China's tight rein on online growth
By Mark Ward Technology Correspondent, BBC News website
The net is taking off in China. In less than 10 years China has gone from a net newcomer to the country with the world's second-largest online population. The first international internet data from China started travelling across the net in 1994, yet now the country has more than 100m net users. That puts its second only to the US with its 185m web users. But China looks set to pass that within a few years - especially when you consider that China's net users represent barely 8% of its population. If Chinese net use grows to the levels seen in many Western nations, it could end up with 750m people regularly going online. But currently the experience of the average Chinese net user differs greatly from that of many in the West.
Part of the net's allure to Western users is the sense of freedom it gives them to look at, read, and say almost anything they want. By contrast, Chinese net use is much more circumscribed.
Much has been made of the so-called Great Firewall of China that censors what people see using technology built in to the country's basic net infrastructure. The Chinese authorities have used several methods to "sanitise" what people see online, according to a report from US firm Dynamic Internet Technologies, which watches net use in the country. On the most basic level, the firewall blocks net addresses hosting webpages that the authorities would rather people did not see. Anyone trying to visit these pages gets told that the page cannot be found or does not exist.
Surveillance is much easier in cyberspace than in the real world - Julien Pain, Reporters Without Borders.
More sophisticated firewall technology spots when people are searching the web for particular words and hijacks their session to stop them getting the information. Also China has changed its core net address books, known as Domain Name Servers, which tell a user's computer where to find a particular webpage on the net. The sites blocked by these techniques include the many dealing with taboo subjects such as Tibet and Falun Gong as well as the BBC News website, search engine Google, sex sites such as Playboy and many blogs. There is also an entire department of the police force that patrols online. But despite the sophistication of these technologies, they are not infallible. To begin with, blocking an entire net address can stop people getting at all the information on a webpage, some of which might be relatively neutral.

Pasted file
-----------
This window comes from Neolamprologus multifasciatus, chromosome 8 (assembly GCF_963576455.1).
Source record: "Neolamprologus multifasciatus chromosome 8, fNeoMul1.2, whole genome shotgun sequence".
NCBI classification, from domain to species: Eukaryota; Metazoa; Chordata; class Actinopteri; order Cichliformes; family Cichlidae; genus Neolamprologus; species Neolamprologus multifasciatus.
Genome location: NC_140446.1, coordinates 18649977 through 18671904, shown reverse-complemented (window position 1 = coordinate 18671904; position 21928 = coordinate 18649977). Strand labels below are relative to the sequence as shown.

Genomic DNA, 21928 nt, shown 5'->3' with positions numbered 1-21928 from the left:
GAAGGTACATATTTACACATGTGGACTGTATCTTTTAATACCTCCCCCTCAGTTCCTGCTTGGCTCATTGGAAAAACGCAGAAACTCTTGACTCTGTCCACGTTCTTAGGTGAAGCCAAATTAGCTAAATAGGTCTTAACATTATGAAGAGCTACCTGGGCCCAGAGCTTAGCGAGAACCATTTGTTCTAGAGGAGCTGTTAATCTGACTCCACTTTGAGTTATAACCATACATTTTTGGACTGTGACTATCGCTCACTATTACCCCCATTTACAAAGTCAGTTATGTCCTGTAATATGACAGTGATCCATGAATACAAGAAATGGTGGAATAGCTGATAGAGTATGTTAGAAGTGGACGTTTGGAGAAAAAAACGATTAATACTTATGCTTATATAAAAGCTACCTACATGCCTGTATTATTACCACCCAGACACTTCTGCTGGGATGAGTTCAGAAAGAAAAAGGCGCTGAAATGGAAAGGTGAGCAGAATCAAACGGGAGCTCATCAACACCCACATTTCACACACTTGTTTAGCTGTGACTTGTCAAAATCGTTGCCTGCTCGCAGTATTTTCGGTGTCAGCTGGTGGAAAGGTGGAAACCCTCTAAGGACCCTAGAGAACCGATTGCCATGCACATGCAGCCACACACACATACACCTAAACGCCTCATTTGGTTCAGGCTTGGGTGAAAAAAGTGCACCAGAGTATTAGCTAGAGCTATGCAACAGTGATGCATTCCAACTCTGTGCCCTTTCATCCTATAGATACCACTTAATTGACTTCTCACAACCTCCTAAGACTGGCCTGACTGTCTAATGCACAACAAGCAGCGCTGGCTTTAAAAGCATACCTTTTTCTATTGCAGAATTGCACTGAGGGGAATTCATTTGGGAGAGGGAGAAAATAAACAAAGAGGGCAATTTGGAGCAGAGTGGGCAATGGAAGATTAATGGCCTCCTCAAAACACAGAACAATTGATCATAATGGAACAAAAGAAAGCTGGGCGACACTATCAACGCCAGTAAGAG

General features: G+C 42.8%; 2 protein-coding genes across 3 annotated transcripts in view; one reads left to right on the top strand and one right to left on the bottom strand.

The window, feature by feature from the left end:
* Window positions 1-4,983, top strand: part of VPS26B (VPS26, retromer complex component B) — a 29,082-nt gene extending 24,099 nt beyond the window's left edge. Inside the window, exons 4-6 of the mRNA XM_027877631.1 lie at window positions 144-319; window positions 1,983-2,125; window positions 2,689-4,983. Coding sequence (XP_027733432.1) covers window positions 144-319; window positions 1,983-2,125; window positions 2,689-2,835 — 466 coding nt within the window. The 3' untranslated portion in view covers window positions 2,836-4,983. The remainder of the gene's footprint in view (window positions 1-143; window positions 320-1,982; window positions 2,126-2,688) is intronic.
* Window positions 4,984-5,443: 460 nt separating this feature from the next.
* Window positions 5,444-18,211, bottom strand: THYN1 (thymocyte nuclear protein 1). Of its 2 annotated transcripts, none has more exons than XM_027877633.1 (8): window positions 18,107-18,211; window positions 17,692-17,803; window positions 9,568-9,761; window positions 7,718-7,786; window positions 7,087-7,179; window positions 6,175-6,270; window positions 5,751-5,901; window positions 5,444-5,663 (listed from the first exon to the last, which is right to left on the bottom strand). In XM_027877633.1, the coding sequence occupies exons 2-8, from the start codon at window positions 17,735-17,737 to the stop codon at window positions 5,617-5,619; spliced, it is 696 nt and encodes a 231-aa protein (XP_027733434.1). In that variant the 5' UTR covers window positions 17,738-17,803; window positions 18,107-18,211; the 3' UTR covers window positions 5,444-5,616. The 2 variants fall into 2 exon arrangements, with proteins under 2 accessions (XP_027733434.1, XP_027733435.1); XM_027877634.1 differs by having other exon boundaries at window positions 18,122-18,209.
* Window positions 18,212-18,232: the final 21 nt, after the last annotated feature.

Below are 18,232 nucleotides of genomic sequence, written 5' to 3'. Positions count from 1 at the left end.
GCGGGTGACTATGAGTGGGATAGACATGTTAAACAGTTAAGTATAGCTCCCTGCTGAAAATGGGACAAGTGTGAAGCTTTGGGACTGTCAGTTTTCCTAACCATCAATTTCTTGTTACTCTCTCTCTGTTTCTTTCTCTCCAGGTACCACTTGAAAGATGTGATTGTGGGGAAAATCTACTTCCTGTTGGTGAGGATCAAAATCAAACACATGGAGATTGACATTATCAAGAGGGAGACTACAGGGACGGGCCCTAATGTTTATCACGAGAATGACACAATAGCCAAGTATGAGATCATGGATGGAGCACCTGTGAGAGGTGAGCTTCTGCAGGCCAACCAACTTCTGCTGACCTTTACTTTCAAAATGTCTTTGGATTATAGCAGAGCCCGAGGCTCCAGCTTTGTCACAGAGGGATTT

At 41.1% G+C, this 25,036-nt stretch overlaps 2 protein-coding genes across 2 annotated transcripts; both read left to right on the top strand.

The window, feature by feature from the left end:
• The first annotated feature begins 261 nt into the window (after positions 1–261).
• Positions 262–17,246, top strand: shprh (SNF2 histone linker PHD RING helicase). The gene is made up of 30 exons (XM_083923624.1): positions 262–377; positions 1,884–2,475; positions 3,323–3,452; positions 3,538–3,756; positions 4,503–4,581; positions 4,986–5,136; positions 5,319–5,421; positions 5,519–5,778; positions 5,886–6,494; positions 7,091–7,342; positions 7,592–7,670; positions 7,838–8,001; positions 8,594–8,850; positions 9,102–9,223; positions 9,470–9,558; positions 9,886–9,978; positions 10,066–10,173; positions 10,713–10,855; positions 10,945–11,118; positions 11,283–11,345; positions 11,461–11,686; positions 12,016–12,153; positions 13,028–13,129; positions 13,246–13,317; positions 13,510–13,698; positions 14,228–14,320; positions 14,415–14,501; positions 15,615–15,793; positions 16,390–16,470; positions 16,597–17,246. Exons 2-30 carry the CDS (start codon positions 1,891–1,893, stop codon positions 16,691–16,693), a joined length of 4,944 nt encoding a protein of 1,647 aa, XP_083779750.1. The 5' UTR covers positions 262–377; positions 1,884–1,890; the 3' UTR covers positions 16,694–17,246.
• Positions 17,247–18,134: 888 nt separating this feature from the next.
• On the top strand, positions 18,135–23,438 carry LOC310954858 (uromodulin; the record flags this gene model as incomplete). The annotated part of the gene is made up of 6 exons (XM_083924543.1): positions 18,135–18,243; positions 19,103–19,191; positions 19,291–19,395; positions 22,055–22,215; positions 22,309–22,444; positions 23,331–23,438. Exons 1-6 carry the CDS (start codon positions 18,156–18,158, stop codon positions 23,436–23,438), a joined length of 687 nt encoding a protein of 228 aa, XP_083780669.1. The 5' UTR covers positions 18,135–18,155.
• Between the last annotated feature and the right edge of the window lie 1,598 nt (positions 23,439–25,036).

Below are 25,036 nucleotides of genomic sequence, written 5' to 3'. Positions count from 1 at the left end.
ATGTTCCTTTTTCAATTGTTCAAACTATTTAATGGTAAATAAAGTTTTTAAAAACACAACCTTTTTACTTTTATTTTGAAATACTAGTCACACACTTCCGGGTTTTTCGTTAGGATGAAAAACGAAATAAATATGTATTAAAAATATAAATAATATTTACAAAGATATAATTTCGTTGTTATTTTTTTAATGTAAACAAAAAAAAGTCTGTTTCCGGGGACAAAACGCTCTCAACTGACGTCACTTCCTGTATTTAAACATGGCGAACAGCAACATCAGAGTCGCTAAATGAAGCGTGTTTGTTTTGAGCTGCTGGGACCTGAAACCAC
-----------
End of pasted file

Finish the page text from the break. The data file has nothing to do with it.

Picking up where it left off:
Many Chinese people use net cafes because PCs are costlyNumerous reports show that many of China's net users know how to get around these restrictions. The web addresses of proxies, that help users see banned pages, are well known. Many activist organisations in the West help pass on the addresses of these pages and set up new ones when old ones are shut down. Equally there are programs produced by firm such as Dynaweb and Ultrareach that let people see banned sites and get e-mail from overseas.
The technology also has some embarrassing holes.
For instance a version of the Google website called Elgoog (Google spelled backwards) that accepts queries also written backwards apparently slips through the firewall. But what does make a difference is the responsibilities the Chinese authorities heap upon native net service firms, said Xiao Qiang, head of the China internet project at the University of California Berkeley and a contributor to the China Digital News blog. "The government makes every digital enterprise, online hosting service and commercial portal accountable for what they publish," he said. "If they don't, they won't be able to do business in China." This stands in contrast to many Western nations which regard net service firms as common carriers, which like postal services, are not responsible for what customers do. Net cafes have to abide by a strict series of guidelines that govern where they can be sited, what services they can offer and how they must monitor what customers do. Those that do not comply are shut down. In 2004, more than 47,000 net cafes were shut for breaking these laws. This leads to a lot of self-censorship and a willingness by private firms to co-operate with government monitoring of what people do online, said Julien Pain, head of the internet freedom desk at Reporters Without Borders.
Surveillance is easy via the net warn activists "The intention is to clear the web of subversive material," he said. T he monitoring of comments posted in chat rooms and on bulletin boards is quite aggressive, said Mr Pain. Now, he said, thanks to automatic censoring systems undesirable postings only last a few minutes. Less than 18 months ago, such posts would survive for up to 30 minutes, he said. The consequences of posting subversive information, be it about Tibet, Falun Gong, or even Sars can be severe. This week Amnesty International released a report that highlighted the number of people imprisoned for championing human rights in China. Many were jailed for posting information online. Currently 54 people are thought to be in jail because they were judged to distributed "illegal" information via the net. Many activists used to think that the more people that were online the harder it would be to censor, said Mr Pain.
But, by contrast, censorship of political debate in China seems to be getting more effective.
"We are talking about software that's really efficient," he said, "and when you have 100 million or 200 million people it does not make any difference." The resources that the Chinese government puts in to monitoring dwarfs the efforts of the activist groups working to combat it.
Said Mr Pain: "Surveillance is much easier in cyberspace than in the real world."